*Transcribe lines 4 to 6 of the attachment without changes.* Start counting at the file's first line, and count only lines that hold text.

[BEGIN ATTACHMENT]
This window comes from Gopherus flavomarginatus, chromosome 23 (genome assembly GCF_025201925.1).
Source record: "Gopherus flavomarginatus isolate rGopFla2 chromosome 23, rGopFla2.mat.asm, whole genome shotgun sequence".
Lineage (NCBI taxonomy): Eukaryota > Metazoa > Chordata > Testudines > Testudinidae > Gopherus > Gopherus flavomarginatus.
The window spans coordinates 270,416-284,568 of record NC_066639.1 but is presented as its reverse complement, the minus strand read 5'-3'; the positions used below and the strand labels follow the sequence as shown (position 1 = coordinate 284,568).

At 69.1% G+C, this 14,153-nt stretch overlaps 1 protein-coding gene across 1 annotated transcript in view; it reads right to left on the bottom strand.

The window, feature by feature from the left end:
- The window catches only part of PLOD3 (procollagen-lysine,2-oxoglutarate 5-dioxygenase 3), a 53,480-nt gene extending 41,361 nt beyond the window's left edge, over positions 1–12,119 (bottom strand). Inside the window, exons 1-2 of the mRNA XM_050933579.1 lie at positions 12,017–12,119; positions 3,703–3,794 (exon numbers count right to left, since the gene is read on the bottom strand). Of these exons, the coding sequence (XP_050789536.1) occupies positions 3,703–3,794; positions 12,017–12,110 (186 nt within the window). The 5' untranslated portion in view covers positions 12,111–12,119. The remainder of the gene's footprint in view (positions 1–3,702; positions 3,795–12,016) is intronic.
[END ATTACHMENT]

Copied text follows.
The window spans coordinates 270,416-284,568 of record NC_066639.1 but is presented as its reverse complement, the minus strand read 5'-3'; the positions used below and the strand labels follow the sequence as shown (position 1 = coordinate 284,568).

At 69.1% G+C, this 14,153-nt stretch overlaps 1 protein-coding gene across 1 annotated transcript in view; it reads right to left on the bottom strand.

The window, feature by feature from the left end: